BELO HORIZONTE, Brazil — Brazilian protesters and police clashed Wednesday outside a stadium hosting a Confederations Cup football match, with thousands of demonstrators trying to march on the site confronting police firing tear gas and rubber bullets.
Protesters picked up tear gas canisters and lobbed them back at police, along with a shower of rocks. A dense fog of the acrid gas enveloped the mass of protesters, just hundreds of meters away from the stadium where Brazil was playing Uruguay in a semifinal match of the warm-up tournament for next year's World Cup.
It's the latest protest to turn violent as Latin America's biggest nation has been hit by nationwide protests since June 17.
Elsewhere in Brazil the situation was mostly calm, in part because Brazil's congress shelved legislation that was a target of nationwide protests.
The lower house of congress voted 403-9 late Tuesday to drop a measure that would have limited the investigative powers of federal prosecutors, a bill that many feared would make it harder to prosecute official corruption.
The wave of protests that hit Brazil began as opposition to transportation fare hikes, then expanded to a laundry list of causes including anger at high taxes, poor services and high World Cup spending, before coalescing around the issue of rampant government corruption.
It has become the largest eruption of public demonstrations Latin America's biggest nation has seen in two decades.
At many protests across Brazil in the past week, a sea of signs denounced the proposal to strip prosecutors of the ability to investigate, known as the "PEC 37" measure. Many demonstrators vowed to keep returning to the streets until it was knocked down.
"The PEC 37 only served to protect the corrupt," said Aline Campos, a 29-year-old publicist at a recent protest in Brasilia. "Society wants more effort to combat corruption, not less."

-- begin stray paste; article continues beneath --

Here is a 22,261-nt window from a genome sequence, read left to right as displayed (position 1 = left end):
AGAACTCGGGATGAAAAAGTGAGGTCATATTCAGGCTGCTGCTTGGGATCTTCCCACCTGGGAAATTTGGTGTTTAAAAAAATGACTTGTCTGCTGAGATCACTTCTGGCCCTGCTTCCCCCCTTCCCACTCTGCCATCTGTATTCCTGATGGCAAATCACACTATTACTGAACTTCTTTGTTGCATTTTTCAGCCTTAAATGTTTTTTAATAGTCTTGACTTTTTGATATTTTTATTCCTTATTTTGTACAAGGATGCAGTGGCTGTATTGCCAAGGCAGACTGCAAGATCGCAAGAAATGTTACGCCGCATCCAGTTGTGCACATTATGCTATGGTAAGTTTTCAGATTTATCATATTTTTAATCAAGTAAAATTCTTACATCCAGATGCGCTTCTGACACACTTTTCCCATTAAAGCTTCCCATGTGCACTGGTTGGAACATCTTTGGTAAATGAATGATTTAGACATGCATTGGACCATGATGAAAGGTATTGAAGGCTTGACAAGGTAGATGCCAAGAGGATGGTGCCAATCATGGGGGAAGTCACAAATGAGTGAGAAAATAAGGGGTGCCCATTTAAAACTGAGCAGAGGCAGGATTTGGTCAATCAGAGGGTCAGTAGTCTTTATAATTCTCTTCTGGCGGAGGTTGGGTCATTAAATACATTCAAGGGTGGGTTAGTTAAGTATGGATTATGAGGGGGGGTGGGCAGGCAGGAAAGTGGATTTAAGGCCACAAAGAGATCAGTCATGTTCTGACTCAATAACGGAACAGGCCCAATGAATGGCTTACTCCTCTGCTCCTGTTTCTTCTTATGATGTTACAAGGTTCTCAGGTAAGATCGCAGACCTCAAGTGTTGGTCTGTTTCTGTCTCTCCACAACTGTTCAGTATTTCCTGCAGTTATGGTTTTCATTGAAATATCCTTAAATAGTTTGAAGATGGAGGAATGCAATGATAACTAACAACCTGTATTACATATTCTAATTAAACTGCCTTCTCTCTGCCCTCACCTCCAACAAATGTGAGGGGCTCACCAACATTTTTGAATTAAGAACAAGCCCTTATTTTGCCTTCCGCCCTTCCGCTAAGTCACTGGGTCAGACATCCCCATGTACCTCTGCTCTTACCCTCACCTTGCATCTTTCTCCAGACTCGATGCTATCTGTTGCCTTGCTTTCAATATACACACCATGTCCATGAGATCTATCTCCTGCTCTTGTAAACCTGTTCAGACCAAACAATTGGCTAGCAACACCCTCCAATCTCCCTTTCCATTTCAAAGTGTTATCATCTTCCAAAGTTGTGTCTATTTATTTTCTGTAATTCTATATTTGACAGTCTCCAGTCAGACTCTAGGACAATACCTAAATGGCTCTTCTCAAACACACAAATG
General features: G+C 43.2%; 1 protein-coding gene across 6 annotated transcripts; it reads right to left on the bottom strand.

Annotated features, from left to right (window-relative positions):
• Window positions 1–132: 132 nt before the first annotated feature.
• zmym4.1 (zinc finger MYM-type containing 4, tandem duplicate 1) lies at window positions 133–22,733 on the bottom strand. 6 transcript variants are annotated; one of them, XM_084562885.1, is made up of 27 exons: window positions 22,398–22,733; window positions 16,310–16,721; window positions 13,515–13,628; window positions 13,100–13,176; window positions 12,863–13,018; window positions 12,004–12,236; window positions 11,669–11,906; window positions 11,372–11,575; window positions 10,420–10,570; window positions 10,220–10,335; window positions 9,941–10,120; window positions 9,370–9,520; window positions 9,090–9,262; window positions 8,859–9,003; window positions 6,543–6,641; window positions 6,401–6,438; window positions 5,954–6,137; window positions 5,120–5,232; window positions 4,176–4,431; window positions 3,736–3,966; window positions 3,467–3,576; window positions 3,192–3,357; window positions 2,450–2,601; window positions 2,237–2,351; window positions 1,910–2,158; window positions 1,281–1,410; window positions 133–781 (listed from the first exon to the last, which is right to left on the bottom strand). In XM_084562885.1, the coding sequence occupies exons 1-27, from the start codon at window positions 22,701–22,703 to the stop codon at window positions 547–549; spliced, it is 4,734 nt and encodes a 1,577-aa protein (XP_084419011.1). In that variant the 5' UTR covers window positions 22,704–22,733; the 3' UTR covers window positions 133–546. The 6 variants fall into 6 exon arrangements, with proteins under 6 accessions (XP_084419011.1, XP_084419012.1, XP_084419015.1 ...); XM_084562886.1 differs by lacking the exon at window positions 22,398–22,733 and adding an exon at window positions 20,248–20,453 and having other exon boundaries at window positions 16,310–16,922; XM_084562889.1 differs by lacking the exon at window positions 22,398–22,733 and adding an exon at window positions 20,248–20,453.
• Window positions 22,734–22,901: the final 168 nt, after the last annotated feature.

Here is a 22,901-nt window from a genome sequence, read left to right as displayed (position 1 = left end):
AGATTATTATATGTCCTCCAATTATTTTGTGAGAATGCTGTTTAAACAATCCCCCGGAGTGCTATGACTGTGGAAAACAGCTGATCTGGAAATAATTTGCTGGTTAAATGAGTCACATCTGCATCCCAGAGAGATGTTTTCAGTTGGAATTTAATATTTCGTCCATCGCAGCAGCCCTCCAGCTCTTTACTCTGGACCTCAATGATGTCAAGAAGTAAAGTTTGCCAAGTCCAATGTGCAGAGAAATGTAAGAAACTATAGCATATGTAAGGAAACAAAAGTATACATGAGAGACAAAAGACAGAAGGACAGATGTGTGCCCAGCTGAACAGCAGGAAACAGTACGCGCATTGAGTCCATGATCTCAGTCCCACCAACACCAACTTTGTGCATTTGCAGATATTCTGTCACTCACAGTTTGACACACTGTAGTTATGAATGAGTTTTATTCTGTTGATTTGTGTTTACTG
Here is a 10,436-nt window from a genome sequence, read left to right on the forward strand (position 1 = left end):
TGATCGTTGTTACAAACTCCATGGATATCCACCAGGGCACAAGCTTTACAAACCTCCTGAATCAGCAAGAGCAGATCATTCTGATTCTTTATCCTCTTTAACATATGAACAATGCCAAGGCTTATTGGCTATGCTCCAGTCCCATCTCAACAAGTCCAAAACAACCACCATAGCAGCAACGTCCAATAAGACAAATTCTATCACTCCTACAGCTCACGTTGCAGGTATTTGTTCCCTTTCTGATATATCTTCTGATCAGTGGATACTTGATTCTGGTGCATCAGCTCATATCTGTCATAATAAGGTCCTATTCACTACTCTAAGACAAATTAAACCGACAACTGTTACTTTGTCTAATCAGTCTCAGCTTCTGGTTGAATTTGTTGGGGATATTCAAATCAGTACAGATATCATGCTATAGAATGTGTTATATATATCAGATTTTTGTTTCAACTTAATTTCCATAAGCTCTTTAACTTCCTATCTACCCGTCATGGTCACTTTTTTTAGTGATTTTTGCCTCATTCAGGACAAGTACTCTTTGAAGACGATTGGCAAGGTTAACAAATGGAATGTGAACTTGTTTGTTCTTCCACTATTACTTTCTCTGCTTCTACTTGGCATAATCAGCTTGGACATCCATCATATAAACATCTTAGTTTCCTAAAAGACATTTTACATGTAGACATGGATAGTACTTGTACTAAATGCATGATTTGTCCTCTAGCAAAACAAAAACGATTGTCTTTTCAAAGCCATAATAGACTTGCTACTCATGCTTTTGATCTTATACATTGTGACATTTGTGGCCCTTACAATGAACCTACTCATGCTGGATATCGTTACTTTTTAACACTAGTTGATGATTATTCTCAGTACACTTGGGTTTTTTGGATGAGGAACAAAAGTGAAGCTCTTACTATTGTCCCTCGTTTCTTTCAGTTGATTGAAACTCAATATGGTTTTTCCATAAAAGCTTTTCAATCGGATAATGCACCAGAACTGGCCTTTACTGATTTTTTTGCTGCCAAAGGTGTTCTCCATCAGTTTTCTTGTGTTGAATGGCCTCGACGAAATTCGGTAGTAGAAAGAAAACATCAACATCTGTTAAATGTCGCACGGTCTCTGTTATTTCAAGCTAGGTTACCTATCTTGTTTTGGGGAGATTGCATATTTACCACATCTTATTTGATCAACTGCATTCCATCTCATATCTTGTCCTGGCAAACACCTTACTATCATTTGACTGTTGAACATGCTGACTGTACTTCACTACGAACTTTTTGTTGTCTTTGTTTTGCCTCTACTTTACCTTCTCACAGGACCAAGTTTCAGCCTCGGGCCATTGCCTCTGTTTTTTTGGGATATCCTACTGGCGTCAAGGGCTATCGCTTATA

Federal prosecutors were behind the investigation into the so-called "mensalao" cash-for-votes scheme that came to light in 2005. It involved top aides of former President Luiz Inacio Lula da Silva buying off members of congress to vote for their legislation.
Last year, the supreme court sentenced two dozen people in connection with the case, and it was hailed as a watershed moment in Brazil's fight against corruption. However, those sentenced have yet to be jailed because of appeals, a delay that has enraged Brazilians.
On Wednesday, the top court again flexed its anti-corruption muscles by ordering the immediate imprisonment of congressman Natan Donadon, who was found guilty on corruption charges in 2010 and who has now exhausted all appeals.
Before mass protests broke out on June 17, the PEC 37 legislation appeared heading to easy victory in the lower house of congress.
"It was on the streets that the blindness of the politicians was lifted," said Domingos Dutra, a congressman who has often butted heads with leaders of his ruling Workers Party.
Congress also approved a bill earmarking 75 percent of oil royalties to fund education and 25 percent to health services.
Earlier this week, President Dilma Rousseff announced investments of $23 billion in transportation and said her government would start projects aimed at five key areas where protesters have demanded improvements: fiscal responsibility and controlling inflation, political reform, health care, public transport and education.
Rousseff also said she would push for a special constitutional assembly that would hear from the Brazilian public about what action needs to be taken to improve Brazil's political system. Opposition lawmakers questioned that action, arguing that only congress has the right to call such an assembly. After meeting with the chief justice of the supreme court on Tuesday, Rousseff's office said Wednesday she will continue to push for a plebiscite on political reform — but dropped the push for the constitutional assembly.
In Belo Horizonte, protester earlier Jose Barbosa Neto used a megaphone to try to talk to Brazil's football players outside the hotel where they were staying.
"I'm against all the money that was spent to build stadiums while our people are suffering across the country. I'm here protesting peacefully for a better country," he said. "I don't want to be watching these matches, I'd rather be protesting for a better country."
Associated Press writers Marco Sibaja in Brasilia and Bradley Brooks and Stan Lehman in Sao Paulo contributed to this report.
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